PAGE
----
Jeremy Irons In An Eerie Tale Of Twin-brother Gynecologists

Posted: September 23, 1988

Dead Ringers is a psychobiological thriller that has already prompted three female movie critics to cancel their gynecological checkups.

More significantly, David Cronenberg's provocative film is a character study about the identity crisis suffered by identical-twin gynecologists, unnervingly played by Jeremy Irons. His is the kind of double-barreled performance that makes you wonder, does playing twins qualify you for two Oscar nominations?

As Toronto fertility specialists Beverly and Elliot Mantle, Jeremy Irons and Jeremy Irons are doctors whose medieval bedside manners are sure to make you cross your legs. Yet as these brothers, Irons summons such exquisite agony to characterize binary beings who aren't sure, psychologically speaking, where one ends and the other begins that Irons' performances are a powerful embodiment of a dilemma sure to open your singleton mind.

After a wryly funny credits sequence featuring engravings of forceps through the ages, the film begins with a scene in which the 12-year-old twin brothers emerge from a twin house - a visual pun typical of Cronenberg. They are already acutely aware that a sensation experienced by one is shared by the other. When the film flash-forwards to their college years it becomes clear that though they share a common central nervous system - like Siamese twins, but detached - they neither look nor behave identically.

Beverly is the nerdy, tweedy one, an introverted scholar and clinician whose hair always falls in his eyes. Cashmered Elliot is the social one, an extrovert who attracts research funds and clients to the Mantle Clinic and women to the Mantle bed where, even after a night of vigorous lovemaking, his oilslick coif has not a hair out of place. What's staggering about Irons' performance is that he creates two characters so distinct that you can even tell when one twin is impersonating the other.

The Mantles share everything - including the women Elliot procures - until actress Claire Niveau (Genevieve Bujold) walks into their clinic. Elliot enjoys a sadomasochistic dalliance with her, but the tender Beverly wants Claire to himself. (Beverly's the kind of gyno who says, "I've always thought there should be beauty contests for the inside of bodies.")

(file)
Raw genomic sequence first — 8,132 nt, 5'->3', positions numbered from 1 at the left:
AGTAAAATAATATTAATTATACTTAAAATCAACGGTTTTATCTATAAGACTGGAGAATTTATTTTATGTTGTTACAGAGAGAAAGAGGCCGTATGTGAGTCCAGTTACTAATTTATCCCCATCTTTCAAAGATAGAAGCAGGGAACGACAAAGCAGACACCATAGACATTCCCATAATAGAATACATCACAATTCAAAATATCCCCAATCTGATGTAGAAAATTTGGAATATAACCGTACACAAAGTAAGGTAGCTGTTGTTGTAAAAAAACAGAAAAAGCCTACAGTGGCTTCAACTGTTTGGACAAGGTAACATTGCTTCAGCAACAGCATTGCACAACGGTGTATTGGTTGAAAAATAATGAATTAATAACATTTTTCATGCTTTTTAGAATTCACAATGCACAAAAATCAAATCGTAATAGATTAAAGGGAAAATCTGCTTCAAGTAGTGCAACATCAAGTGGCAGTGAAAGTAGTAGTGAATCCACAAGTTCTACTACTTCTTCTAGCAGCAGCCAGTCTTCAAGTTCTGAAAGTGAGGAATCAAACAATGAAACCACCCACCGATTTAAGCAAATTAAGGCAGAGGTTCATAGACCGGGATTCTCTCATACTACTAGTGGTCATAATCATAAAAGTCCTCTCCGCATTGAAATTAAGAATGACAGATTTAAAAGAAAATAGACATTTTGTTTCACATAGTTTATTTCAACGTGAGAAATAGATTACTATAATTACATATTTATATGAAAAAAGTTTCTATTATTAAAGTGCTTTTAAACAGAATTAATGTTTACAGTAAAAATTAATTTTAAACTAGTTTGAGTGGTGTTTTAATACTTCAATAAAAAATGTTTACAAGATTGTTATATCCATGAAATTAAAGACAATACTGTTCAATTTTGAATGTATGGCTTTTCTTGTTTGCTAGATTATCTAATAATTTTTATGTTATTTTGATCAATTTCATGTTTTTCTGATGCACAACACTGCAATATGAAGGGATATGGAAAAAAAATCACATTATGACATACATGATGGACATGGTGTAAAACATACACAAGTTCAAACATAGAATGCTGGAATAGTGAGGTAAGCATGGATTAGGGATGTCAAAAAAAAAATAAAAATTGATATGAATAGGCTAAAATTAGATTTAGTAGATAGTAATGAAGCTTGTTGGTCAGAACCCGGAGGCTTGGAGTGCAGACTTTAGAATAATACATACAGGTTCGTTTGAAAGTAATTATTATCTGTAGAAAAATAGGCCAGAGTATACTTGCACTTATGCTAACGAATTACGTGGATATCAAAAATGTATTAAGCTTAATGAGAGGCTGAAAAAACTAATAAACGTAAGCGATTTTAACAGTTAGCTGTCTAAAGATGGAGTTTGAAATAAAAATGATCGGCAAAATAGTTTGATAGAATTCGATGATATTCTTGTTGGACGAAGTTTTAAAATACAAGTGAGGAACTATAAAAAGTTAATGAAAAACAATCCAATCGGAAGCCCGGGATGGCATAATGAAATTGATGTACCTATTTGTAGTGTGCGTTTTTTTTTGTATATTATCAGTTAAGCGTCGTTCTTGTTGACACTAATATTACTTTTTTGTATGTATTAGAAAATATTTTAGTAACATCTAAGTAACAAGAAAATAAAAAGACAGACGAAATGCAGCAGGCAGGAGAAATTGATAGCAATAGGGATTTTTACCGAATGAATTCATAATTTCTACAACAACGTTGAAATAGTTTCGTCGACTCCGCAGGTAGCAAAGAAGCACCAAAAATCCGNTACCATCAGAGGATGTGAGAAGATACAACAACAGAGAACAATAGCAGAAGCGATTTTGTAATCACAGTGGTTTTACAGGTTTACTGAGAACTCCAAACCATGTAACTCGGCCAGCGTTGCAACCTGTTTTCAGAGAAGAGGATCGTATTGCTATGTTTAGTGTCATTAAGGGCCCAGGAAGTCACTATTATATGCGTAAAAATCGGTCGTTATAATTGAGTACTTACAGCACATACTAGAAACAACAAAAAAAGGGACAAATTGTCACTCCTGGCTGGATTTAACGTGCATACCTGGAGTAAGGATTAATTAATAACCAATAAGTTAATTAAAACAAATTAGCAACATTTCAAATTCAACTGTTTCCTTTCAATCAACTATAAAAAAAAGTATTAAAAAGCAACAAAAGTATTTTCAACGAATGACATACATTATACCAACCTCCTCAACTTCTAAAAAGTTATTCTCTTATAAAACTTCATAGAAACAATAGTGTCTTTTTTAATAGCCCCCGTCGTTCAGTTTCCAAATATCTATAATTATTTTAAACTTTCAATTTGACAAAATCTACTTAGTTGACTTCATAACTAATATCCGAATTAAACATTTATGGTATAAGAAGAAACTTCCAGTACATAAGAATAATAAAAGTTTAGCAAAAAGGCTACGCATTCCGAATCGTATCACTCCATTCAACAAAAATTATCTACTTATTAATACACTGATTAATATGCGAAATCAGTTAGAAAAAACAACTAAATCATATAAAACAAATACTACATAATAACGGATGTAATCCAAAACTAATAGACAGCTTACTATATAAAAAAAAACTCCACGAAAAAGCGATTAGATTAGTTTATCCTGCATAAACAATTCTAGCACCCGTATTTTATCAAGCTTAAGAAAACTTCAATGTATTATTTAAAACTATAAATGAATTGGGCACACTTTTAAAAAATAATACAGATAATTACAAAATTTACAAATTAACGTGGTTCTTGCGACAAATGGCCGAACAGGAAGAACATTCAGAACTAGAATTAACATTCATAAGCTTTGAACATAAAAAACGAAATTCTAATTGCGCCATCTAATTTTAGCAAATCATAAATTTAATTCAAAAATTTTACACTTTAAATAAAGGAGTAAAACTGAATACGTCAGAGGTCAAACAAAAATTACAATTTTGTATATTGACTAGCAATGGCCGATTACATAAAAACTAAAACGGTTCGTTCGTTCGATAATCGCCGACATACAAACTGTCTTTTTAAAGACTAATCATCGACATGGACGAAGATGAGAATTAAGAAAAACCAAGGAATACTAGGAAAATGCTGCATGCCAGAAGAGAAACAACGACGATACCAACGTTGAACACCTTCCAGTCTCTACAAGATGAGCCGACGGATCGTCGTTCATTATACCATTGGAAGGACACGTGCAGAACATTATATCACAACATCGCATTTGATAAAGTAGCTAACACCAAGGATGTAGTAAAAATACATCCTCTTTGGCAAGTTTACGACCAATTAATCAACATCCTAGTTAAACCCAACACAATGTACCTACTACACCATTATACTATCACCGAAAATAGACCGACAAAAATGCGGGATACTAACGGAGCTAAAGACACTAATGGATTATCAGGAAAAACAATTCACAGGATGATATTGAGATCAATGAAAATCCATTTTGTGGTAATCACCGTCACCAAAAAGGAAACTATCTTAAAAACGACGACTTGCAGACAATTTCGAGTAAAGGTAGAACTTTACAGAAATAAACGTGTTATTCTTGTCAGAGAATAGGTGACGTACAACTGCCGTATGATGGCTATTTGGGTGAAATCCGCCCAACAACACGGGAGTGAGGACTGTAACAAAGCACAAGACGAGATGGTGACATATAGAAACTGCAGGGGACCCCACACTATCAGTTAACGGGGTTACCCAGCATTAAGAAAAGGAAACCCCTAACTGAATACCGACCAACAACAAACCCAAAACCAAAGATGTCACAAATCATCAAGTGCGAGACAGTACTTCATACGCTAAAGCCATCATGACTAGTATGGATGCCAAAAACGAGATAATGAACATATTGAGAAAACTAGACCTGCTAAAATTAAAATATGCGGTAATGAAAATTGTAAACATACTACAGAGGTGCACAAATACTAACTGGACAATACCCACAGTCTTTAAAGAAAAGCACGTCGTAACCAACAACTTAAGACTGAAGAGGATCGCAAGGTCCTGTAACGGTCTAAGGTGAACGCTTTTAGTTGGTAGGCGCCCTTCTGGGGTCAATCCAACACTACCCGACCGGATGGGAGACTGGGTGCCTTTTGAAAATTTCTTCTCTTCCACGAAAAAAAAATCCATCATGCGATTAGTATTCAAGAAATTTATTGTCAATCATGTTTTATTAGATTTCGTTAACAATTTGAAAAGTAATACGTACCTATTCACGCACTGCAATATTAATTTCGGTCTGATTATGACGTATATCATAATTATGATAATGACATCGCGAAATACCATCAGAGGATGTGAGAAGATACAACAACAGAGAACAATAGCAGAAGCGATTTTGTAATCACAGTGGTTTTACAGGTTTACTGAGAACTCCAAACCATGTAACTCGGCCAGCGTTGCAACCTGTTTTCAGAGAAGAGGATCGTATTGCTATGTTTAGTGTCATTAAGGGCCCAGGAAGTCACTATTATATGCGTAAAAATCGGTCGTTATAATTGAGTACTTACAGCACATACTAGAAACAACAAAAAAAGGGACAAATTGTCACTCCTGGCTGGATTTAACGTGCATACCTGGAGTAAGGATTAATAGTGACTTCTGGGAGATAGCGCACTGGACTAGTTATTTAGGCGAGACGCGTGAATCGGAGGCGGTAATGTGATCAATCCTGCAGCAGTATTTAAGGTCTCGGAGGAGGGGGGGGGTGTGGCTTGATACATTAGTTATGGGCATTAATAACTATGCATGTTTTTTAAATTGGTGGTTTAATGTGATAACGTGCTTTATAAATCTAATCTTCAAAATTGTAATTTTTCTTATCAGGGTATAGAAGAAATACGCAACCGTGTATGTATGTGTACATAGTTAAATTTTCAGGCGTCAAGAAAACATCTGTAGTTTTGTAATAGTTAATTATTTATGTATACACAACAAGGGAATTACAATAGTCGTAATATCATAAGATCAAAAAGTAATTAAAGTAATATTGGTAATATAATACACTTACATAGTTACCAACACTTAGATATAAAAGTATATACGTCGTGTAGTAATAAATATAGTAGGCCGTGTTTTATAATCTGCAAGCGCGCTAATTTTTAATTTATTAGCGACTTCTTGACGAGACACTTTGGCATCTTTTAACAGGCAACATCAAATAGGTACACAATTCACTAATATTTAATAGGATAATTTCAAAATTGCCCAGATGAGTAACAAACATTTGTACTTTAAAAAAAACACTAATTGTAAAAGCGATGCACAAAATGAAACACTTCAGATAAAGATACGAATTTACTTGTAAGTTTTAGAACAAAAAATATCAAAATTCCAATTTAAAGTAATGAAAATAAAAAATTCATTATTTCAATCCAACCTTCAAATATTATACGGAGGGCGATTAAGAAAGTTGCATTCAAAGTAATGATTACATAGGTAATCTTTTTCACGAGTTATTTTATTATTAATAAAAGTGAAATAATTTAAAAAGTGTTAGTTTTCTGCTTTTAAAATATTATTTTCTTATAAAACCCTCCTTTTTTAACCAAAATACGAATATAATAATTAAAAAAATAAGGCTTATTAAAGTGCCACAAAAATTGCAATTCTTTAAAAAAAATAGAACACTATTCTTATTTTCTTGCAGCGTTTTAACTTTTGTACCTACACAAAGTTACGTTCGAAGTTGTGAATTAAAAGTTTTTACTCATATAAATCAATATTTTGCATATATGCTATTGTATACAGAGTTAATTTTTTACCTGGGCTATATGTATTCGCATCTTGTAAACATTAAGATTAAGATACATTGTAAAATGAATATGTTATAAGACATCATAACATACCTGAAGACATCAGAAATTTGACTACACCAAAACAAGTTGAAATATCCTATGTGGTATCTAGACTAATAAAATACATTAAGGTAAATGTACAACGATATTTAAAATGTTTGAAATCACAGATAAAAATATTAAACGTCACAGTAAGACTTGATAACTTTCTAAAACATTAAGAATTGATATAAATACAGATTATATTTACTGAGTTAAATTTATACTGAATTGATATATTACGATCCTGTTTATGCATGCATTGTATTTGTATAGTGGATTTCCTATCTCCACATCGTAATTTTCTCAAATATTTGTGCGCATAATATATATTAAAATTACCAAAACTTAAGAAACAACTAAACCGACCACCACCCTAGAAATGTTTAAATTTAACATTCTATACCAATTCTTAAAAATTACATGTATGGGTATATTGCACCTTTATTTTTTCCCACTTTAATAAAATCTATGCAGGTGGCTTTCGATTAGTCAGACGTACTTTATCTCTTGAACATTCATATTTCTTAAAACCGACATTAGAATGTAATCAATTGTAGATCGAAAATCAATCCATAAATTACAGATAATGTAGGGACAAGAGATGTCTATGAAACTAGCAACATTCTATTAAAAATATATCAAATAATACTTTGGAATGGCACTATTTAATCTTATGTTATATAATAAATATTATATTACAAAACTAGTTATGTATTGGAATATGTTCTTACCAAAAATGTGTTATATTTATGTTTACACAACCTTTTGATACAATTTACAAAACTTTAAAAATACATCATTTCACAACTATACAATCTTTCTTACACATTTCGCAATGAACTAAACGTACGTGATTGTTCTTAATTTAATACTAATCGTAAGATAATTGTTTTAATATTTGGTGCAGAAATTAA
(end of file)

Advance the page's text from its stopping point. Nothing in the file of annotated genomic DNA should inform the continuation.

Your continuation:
At first she thinks that Beverly is a little schizophrenic; only later does she realize that she's being romanced by twins pretending to be the same person and confronts them. "You sweeten 'em up with all that smarmy concern," she indicts Beverly before turning to his brother to deliver the verdict on Elliot: "And then along comes Dracula to finish 'em off!"

Before Claire, nothing has ever come between the brothers. The central conflict of Dead Ringers is that Beverly has come to love someone more than his brother, which both men find threatens the delicate ecology of their relationship. The closer he gets to Claire, the more Beverly is plagued by nightmares in which he imagines he and Elliot as Siamese twins joined at the hip. Which, psychically speaking, they are.

Though it is never less than compelling, Cronenberg's movie is murky on Beverly's descent into drug dependency, one of the many ways he tries to separate himself from his brother and establish his own identity. While the dialogue and direction are rich with irony, Dead Ringer's script (by Cronenberg and Norman Snider) has so many diverting subtexts that they serve to undermine the urgency of Irons' brilliant double role.

One of these subtexts is the practice of gynecology, which Cronenberg slyly depicts as a kind of bizarre priesthood whose clergy wears crimson robes and brandishes speculums as though they were chalices. To characterize Beverly Mantle's increasing instability, the unhappy twin creates gynecological instruments for mutant women, tools of such horrifying configurations that you don't even need to see them being used, though Cronenberg does not spare you this detail. (Many women watching these scenes will shudder yes, I've been to this doctor. This is a movie that puts gynecology back in the dark ages.)

Though Cronenberg unforgettably created visual correlatives for psychic meltdowns in movies such as Scanners and The Fly, finally he is unable to evoke Beverly's disintegration in a way that's as memorable as the surgery scenes. For Cronenbergians, this is a mild letdown. You feel that the director has led you blindfolded inside the psyche of Elliot and Beverly Mantle but is too scandalized to show you what he sees. Is it a beauty contest or an ugly contest?


Produced by David Cronenberg and Marc Boyman; directed by David Cronenberg; written by David Cronenberg and Norman Snider, based on the novel Twins by Bari Wood and Jack Geasland; photography by Peter Suschitzky; music by Howard Shore; distributed by Twentieth Century Fox.

Running time: 1 hour, 55 minutes.

Beverly Mantle - Jeremy Irons

Elliot Mantle - Jeremy Irons

Claire Niveau - Genevieve Bujold

Cary - Heidi von Palleske

Anders Wolleck - Stephen Lack

Parent's guide: R (profanity, nudity, sex, drugs, gore, gynecology)

Showing at: area theaters

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